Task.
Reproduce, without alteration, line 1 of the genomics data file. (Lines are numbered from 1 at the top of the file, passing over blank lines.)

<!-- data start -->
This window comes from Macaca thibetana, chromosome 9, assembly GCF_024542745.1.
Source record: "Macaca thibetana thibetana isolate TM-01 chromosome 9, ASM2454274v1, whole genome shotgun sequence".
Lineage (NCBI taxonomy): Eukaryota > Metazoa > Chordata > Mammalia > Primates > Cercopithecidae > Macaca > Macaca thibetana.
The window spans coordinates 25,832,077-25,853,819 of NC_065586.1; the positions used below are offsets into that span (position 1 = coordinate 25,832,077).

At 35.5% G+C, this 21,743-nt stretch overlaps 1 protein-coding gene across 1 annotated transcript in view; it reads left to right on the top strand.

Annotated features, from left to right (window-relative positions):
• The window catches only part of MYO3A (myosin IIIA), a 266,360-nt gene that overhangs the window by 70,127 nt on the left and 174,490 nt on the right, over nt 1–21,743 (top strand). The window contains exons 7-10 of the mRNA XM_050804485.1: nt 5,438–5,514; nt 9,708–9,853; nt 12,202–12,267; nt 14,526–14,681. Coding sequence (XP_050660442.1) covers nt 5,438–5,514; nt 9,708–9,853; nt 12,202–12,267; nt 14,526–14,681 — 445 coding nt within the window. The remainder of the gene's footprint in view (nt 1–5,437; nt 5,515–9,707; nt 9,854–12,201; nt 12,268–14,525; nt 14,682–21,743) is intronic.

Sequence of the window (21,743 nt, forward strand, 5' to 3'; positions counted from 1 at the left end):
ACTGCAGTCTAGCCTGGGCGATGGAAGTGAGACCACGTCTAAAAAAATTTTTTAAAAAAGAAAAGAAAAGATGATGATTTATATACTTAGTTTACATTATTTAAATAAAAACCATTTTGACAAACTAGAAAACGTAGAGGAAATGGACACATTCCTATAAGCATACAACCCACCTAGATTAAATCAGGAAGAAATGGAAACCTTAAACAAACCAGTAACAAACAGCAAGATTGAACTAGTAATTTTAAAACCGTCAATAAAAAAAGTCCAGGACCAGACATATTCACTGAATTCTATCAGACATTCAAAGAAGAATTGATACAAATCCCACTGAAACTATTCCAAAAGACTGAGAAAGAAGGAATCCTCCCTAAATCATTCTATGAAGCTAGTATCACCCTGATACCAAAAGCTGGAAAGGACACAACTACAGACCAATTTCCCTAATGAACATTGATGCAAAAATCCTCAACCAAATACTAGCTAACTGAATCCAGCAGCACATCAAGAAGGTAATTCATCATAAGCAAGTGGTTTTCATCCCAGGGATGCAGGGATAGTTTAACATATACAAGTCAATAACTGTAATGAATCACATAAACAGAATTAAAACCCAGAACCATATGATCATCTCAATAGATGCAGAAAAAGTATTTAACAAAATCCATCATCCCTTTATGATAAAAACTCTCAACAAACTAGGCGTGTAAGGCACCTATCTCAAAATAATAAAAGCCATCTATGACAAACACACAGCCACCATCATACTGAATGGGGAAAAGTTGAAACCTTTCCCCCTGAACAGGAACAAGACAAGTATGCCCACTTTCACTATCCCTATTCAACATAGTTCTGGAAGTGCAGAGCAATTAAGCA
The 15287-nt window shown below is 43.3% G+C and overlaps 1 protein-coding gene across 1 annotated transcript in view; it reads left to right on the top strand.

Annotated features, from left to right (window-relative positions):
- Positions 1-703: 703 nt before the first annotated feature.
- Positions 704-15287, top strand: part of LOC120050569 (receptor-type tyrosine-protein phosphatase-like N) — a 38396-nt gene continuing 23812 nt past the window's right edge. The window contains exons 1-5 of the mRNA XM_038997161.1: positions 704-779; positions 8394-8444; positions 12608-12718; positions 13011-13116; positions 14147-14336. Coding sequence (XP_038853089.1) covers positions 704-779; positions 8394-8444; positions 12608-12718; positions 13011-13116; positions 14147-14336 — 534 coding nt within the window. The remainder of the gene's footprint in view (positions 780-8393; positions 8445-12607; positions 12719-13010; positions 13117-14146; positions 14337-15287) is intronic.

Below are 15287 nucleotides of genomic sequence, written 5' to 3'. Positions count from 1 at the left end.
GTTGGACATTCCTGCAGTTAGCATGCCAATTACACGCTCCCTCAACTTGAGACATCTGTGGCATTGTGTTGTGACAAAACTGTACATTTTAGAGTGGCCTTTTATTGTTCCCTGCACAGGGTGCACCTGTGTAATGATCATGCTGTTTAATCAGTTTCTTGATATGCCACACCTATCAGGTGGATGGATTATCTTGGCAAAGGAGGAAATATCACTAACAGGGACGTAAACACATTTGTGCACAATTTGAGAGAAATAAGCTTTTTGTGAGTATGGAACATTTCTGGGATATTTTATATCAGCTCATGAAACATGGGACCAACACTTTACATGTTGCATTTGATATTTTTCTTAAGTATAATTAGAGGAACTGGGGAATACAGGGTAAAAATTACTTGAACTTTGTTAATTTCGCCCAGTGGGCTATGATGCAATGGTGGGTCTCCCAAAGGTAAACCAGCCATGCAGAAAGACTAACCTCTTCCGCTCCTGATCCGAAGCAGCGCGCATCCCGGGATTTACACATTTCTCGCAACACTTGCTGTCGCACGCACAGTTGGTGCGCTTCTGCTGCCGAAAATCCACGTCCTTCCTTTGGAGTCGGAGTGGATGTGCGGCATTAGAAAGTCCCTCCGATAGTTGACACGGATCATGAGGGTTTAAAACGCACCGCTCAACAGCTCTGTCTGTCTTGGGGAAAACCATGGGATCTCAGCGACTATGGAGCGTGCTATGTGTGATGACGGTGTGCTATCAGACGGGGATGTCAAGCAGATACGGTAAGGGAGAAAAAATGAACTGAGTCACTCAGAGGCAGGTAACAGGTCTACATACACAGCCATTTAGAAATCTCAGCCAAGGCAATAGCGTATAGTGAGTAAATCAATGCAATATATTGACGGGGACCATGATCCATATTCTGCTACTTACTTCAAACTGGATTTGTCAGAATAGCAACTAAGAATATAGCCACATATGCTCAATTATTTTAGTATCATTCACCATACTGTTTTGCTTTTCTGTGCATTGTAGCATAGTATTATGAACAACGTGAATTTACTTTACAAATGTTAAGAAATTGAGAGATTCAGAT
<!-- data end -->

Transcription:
This window comes from Macaca thibetana, chromosome 9, assembly GCF_024542745.1.